Despite being a personal question, the interview context requires a level of formality. It’s therefore useful to set some boundaries on how much you should share. Use the following pointers as cues that you are on (or off!) the right track when practising your responses.


  • Rambling


    Only offering one or two sentences might give the impression you are closed or unfriendly. However, you should also avoid reeling off every aspect of your interests and work experience. Aim to keep your answer between 1 and 3 minutes. On the day, watch the interviewer’s body language for topics that pique their interest and signs they expect you to wrap up.


  • Being Negative


    No-one wants to work with someone who complains and brings down the office morale, so keep all your comments positive. Neither will it come across as professional to bad mouth your current workplace or colleagues. Frame everything you say in a positive light. Talk about setbacks or your reasons for leaving previous posts as learning experiences and seeking new challenges.


  • Getting too Personal


    ‘Tell me about yourself’ is a question that can easily lead to over-sharing. Whilst it’s good to give some insight into who you are, keep in mind the formality required of the interview situation. As a rule, you shouldn’t mention anything which could give an interviewer the opportunity to discriminate, so leave out topics such as your love-life, your religious beliefs and political views.


  • Including too Much


    Doing your homework and reading about the company values can help you select the aspects of your experience, attitude and personality that make you a good fit for the company. Choose two or three personal strengths that relate to the role and stick to these.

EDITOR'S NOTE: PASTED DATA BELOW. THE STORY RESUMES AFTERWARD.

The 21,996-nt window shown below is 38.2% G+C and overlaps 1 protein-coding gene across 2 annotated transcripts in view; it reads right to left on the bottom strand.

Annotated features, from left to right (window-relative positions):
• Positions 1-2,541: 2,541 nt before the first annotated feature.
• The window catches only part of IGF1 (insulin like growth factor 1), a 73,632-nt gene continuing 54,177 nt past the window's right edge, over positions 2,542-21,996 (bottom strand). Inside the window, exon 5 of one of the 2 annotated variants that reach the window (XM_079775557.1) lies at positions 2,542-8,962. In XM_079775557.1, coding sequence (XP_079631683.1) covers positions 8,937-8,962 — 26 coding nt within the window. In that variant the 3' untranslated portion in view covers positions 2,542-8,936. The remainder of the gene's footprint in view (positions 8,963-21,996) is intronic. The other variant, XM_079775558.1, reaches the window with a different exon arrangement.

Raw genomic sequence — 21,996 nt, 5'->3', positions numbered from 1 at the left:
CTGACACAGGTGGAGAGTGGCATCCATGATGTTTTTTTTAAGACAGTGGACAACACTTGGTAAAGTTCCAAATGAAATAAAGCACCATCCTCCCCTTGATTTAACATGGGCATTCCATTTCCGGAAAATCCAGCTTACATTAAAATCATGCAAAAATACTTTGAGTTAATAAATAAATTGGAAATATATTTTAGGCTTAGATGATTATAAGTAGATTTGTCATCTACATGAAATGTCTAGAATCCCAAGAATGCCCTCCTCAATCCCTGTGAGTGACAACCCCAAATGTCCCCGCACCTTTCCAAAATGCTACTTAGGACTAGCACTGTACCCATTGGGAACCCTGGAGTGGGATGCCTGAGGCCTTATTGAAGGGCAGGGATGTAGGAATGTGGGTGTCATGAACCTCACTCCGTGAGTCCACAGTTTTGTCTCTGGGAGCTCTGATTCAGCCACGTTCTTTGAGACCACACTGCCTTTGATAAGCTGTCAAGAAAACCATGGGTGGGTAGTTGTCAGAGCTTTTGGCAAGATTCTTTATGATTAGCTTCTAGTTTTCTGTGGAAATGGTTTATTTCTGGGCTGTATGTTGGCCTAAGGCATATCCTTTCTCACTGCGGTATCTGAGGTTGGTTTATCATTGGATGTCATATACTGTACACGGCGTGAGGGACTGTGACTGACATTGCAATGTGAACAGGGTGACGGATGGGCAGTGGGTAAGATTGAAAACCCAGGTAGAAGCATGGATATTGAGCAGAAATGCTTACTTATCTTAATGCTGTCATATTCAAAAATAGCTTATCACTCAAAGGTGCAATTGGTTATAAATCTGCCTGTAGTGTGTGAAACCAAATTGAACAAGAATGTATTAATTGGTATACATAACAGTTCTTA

• Relating Everything on Your CV


    The interviewer already has this information so there’s no need to feel you have to recount every detail. Choose one or two key experiences relevant to the role and say how these have shaped your trajectory and future career goals.


    Tips for Success

  • Back any statements up with brief examples. For instance, if you think it’s relevant to include that you are a good team player, then give them a short illustration of this.


  • Don’t over rehearse. Your aim is to sound natural, so don’t memorise your answer word-for-word. Aim to recall your main points and this will jog your memory to fill in the detail.


  • Help them get to know you. For example, If you are going for a role where creativity or communication skills are valued, then feel free to mention a hobby which supports this, such as photography, writing or debating.


Get some Professional Help

Job interviews can be daunting, especially when you are presented with unfamiliar questions. However, remember that behavioural questions give candidates with valuable experience a better chance to stand out.

If you feel you need some more help with practising, or there’s a lot riding on you landing a particular opportunity, you may consider investing in a career coach. However, many people don’t realise that using a reputable, experienced recruiter can provide the same interview preparation support for free. In addition to helping you prepare, they are also experts on matching candidates with their ideal employer, reducing the work of your job search and increasing your chances of landing your ideal role.

Graham Quinn, at WMIS Wireless Mobile International Search, is skilled in preparing candidates in the latest interview techniques, including behavioural questioning. He has over fifteen years’ experience, successfully placing candidates in executive roles within their specialist niche (wireless and mobile networks, systems and connected devices) both in the UK and worldwide. Contact him today to see how WMIS can support you.